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Pay

The Pay tab describes typical earnings and how workers in the occupation are compensated—annual salaries, hourly wages, commissions, tips, or bonuses. Within every occupation, earnings vary by experience, responsibility, performance, tenure, and geographic area. This tab may also provide information on earnings in the major industries employing the occupation.

State & Area Data

The State and Area Data tab provides links to state and area occupational data from the Occupational Employment Statistics (OES) program, state projections data from Projections Central, and occupational information from the Department of Labor's Career InfoNet.

Job Outlook

The Job Outlook tab describes the factors that affect employment growth or decline in the occupation, and in some instances, describes the relationship between the number of job seekers and the number of job openings.

Similar Occupations

The Similar Occupations tab describes occupations that share similar duties, skills, interests, education, or training with the occupation covered in the profile.

Contacts for More Information

The More Information tab provides the Internet addresses of associations, government agencies, unions, and other organizations that can provide additional information on the occupation. This tab also includes links to relevant occupational information from the Occupational Information Network (O*NET).

2015 Median Pay

The wage at which half of the workers in the occupation earned more than that amount and half earned less. Median wage data are from the BLS Occupational Employment Statistics survey. In May 2015, the median annual wage for all workers was $36,200.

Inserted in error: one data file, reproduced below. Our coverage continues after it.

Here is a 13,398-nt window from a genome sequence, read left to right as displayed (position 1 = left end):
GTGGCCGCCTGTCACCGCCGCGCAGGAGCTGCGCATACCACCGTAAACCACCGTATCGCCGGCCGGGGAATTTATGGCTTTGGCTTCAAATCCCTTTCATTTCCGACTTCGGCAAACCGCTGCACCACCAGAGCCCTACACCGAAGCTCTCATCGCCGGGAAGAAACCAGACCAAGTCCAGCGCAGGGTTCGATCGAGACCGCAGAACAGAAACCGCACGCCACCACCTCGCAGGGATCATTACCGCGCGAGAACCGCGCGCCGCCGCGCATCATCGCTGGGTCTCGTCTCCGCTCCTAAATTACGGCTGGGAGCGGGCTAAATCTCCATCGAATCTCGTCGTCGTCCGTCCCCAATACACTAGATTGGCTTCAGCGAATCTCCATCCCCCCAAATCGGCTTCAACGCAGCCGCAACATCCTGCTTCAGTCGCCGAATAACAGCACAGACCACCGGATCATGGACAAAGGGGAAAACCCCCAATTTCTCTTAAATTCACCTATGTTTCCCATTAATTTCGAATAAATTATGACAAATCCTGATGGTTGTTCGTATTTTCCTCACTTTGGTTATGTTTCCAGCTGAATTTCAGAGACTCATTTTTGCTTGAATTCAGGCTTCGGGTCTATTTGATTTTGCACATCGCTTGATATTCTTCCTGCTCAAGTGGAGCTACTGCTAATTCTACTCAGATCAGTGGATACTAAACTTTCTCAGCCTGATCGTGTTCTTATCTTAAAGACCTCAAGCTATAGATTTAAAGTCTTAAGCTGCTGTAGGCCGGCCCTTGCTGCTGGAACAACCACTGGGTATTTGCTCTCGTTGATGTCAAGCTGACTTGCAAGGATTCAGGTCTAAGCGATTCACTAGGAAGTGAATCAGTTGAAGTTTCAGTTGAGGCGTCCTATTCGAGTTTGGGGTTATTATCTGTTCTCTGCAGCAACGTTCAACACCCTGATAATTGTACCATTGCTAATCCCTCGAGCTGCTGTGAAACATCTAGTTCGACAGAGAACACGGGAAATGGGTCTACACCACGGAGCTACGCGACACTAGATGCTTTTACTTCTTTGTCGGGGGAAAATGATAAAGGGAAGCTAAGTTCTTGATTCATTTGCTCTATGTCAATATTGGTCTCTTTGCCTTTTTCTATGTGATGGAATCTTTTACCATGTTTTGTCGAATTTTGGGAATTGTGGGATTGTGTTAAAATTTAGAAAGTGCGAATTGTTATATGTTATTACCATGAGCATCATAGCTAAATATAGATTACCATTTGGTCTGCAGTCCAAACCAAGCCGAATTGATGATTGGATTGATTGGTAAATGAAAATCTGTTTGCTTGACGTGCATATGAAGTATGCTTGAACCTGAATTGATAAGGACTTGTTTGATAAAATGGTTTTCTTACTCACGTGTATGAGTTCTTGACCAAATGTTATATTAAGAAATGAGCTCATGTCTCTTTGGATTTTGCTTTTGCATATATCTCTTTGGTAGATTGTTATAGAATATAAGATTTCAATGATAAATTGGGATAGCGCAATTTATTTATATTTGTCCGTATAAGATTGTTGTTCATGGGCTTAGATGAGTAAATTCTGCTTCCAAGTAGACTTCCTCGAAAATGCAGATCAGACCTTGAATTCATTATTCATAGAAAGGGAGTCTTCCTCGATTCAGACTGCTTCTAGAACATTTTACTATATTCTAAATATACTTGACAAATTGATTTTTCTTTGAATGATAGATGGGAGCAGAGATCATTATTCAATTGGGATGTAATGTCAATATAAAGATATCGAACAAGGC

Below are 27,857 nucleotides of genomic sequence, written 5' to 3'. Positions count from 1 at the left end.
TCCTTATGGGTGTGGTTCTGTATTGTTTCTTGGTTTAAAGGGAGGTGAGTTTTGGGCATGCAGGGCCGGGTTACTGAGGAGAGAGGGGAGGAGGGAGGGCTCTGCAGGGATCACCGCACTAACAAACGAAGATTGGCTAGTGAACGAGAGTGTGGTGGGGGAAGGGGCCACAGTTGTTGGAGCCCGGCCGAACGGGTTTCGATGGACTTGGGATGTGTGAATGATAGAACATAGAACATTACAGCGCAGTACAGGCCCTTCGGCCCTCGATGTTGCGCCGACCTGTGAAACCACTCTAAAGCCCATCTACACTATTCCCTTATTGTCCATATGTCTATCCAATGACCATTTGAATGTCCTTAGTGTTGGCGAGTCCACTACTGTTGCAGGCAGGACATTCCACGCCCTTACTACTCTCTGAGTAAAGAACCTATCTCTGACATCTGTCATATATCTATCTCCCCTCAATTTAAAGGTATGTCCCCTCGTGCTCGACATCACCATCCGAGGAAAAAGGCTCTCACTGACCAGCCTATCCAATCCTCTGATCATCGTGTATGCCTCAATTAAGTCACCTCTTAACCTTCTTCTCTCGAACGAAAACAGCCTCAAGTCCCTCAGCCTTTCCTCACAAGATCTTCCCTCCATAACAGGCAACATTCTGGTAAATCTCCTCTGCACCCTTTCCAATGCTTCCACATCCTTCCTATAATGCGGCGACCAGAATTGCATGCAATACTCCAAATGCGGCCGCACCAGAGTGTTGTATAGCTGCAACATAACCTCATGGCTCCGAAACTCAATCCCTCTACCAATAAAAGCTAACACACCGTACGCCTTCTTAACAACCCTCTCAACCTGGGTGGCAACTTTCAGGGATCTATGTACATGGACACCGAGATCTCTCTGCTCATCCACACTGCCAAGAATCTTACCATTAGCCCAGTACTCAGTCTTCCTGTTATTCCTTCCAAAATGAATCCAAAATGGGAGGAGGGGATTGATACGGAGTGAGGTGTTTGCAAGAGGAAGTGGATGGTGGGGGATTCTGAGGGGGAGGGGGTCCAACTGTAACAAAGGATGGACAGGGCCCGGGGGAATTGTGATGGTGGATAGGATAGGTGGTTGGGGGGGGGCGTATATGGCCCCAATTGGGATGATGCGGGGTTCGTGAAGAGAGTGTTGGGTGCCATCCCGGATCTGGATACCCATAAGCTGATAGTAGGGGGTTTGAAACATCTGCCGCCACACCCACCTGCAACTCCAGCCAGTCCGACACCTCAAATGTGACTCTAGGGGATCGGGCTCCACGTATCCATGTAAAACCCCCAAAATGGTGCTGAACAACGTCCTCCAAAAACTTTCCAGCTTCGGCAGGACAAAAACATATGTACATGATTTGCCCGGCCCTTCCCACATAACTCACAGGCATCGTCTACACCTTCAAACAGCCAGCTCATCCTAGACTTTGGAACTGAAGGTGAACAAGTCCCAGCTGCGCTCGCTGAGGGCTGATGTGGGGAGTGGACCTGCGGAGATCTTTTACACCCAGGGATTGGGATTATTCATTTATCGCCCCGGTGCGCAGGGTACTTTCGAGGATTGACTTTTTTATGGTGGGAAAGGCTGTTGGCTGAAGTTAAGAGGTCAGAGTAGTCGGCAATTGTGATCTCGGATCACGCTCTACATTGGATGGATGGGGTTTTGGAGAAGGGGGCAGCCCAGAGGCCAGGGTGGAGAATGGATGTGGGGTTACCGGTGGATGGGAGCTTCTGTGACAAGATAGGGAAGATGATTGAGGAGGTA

On-the-job Training

Additional training needed (postemployment) to attain competency in the skills needed in this occupation.

Entry-level Education

Typical level of education that most workers need to enter this occupation.

Work experience in a related occupation

Work experience that is commonly considered necessary by employers, or is a commonly accepted substitute for more formal types of training or education.

Number of Jobs, 2014

The employment, or size, of this occupation in 2014, which is the base year of the 2014-24 employment projections.

Job Outlook, 2014-24

The projected percent change in employment from 2014 to 2024. The average growth rate for all occupations is 7 percent.

Employment Change, 2014-24

The projected numeric change in employment from 2014 to 2024.

Entry-level Education

Typical level of education that most workers need to enter this occupation.

On-the-job Training

Additional training needed (postemployment) to attain competency in the skills needed in this occupation.

Employment Change, projected 2014-24

The projected numeric change in employment from 2014 to 2024.

Growth Rate (Projected)

The percent change of employment for each occupation from 2014 to 2024.

Projected Number of New Jobs

The projected numeric change in employment from 2014 to 2024.

Projected Growth Rate

The projected percent change in employment from 2014 to 2024.

2015 Median Pay

The wage at which half of the workers in the occupation earned more than that amount and half earned less. Median wage data are from the BLS Occupational Employment Statistics survey. In May 2015, the median annual wage for all workers was $36,200.